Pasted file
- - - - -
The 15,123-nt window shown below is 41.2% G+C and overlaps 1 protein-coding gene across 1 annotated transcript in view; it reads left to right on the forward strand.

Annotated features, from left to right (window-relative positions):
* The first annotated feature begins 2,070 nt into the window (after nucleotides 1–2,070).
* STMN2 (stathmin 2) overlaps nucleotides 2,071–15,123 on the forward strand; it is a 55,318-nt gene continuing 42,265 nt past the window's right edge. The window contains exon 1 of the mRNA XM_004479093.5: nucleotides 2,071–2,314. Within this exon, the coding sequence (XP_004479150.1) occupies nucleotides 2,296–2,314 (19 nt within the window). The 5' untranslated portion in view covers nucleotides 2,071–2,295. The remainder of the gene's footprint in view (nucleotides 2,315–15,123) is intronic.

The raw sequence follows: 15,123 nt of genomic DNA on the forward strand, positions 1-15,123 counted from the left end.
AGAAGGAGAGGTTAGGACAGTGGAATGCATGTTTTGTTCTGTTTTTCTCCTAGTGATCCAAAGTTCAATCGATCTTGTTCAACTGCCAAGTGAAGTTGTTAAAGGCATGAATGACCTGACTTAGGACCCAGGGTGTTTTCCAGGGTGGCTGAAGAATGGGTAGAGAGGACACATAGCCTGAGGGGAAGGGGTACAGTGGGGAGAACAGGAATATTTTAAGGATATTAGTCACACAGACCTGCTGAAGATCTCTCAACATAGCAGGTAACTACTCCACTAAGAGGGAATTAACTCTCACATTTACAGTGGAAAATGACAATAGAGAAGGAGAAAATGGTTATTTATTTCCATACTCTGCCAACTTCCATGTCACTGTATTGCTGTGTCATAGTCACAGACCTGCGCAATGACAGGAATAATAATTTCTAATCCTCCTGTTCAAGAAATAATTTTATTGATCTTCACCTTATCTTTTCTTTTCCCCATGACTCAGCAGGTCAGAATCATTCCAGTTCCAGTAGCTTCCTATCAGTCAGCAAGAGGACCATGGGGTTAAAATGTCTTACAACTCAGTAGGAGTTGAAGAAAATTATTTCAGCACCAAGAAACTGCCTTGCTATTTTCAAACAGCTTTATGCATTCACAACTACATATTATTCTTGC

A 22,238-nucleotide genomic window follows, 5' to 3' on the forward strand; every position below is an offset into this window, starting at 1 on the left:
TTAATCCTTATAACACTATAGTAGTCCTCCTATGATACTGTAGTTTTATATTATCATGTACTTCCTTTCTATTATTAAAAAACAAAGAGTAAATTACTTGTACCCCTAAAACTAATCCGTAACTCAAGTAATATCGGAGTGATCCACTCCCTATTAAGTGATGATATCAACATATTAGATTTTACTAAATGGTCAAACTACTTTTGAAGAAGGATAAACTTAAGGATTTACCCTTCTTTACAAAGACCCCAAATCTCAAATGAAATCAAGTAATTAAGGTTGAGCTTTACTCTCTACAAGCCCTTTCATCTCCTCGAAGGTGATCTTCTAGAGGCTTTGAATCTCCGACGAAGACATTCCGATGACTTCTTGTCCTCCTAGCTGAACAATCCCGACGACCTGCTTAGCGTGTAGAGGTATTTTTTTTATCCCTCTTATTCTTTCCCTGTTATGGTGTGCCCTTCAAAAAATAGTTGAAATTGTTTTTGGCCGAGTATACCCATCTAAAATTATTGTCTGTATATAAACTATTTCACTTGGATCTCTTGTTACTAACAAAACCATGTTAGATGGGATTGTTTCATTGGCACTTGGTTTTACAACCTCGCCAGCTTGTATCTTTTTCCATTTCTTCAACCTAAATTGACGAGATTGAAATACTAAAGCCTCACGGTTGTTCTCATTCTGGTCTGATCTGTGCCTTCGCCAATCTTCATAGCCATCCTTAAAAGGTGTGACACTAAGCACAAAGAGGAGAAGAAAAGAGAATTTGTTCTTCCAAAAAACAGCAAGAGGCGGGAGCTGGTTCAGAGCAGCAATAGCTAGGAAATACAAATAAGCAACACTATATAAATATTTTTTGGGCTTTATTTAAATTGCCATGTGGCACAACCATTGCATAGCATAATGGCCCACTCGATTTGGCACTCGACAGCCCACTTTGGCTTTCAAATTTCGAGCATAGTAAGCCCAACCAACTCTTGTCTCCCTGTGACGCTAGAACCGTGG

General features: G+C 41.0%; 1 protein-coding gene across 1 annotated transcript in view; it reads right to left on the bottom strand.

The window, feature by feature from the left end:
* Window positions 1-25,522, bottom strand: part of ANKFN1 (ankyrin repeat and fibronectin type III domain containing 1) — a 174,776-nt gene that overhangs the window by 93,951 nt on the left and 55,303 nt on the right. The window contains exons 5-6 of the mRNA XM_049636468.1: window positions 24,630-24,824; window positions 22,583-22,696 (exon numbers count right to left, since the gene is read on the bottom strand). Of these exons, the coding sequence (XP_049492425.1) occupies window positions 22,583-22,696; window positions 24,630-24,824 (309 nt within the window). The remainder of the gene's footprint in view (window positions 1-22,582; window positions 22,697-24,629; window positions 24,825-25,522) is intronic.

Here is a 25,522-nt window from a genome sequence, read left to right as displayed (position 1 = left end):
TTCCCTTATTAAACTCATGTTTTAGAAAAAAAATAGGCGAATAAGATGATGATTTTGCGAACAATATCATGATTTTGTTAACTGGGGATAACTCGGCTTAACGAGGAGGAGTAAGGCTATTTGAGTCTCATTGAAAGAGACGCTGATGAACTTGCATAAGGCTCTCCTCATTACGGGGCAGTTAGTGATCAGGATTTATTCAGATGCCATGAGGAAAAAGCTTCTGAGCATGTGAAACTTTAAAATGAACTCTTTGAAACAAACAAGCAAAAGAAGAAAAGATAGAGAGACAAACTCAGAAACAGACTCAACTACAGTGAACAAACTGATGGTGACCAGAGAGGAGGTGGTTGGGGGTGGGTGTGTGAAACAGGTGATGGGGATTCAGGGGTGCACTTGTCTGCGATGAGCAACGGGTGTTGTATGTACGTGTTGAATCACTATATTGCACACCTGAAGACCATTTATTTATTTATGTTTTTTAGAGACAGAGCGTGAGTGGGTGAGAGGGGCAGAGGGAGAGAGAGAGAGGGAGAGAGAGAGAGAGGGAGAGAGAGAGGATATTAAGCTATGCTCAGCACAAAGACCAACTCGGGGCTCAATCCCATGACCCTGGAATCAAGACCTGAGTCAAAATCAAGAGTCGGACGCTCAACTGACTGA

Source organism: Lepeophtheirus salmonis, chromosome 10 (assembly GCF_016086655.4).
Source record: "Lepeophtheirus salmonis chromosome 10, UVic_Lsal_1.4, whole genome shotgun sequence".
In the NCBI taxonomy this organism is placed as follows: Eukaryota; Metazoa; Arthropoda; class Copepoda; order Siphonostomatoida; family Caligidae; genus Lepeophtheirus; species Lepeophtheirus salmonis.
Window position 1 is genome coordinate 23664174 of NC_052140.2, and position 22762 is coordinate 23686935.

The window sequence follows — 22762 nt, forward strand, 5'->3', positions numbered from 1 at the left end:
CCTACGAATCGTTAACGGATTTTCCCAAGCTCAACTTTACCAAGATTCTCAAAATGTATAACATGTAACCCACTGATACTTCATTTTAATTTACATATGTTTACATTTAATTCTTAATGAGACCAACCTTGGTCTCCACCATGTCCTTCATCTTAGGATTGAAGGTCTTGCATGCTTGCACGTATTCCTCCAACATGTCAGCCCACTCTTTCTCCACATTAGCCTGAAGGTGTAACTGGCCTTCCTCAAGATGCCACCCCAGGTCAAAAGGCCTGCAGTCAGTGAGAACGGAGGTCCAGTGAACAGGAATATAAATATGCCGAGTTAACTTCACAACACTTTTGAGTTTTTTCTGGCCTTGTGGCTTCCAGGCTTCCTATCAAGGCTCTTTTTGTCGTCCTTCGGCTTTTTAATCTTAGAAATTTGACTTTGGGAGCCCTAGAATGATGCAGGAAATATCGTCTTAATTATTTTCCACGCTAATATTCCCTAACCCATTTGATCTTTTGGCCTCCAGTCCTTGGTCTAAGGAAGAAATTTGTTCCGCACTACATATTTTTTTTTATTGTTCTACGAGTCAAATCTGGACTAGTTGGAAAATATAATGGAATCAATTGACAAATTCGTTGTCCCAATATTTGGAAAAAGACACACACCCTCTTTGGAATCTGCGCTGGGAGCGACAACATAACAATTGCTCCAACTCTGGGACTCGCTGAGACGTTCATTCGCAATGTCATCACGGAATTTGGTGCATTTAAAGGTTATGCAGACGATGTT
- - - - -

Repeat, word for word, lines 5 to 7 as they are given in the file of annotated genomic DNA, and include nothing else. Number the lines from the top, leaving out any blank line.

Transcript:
The raw sequence follows: 15,123 nt of genomic DNA on the forward strand, positions 1-15,123 counted from the left end.
AGAAGGAGAGGTTAGGACAGTGGAATGCATGTTTTGTTCTGTTTTTCTCCTAGTGATCCAAAGTTCAATCGATCTTGTTCAACTGCCAAGTGAAGTTGTTAAAGGCATGAATGACCTGACTTAGGACCCAGGGTGTTTTCCAGGGTGGCTGAAGAATGGGTAGAGAGGACACATAGCCTGAGGGGAAGGGGTACAGTGGGGAGAACAGGAATATTTTAAGGATATTAGTCACACAGACCTGCTGAAGATCTCTCAACATAGCAGGTAACTACTCCACTAAGAGGGAATTAACTCTCACATTTACAGTGGAAAATGACAATAGAGAAGGAGAAAATGGTTATTTATTTCCATACTCTGCCAACTTCCATGTCACTGTATTGCTGTGTCATAGTCACAGACCTGCGCAATGACAGGAATAATAATTTCTAATCCTCCTGTTCAAGAAATAATTTTATTGATCTTCACCTTATCTTTTCTTTTCCCCATGACTCAGCAGGTCAGAATCATTCCAGTTCCAGTAGCTTCCTATCAGTCAGCAAGAGGACCATGGGGTTAAAATGTCTTACAACTCAGTAGGAGTTGAAGAAAATTATTTCAGCACCAAGAAACTGCCTTGCTATTTTCAAACAGCTTTATGCATTCACAACTACATATTATTCTTGC

A 22,238-nucleotide genomic window follows, 5' to 3' on the forward strand; every position below is an offset into this window, starting at 1 on the left: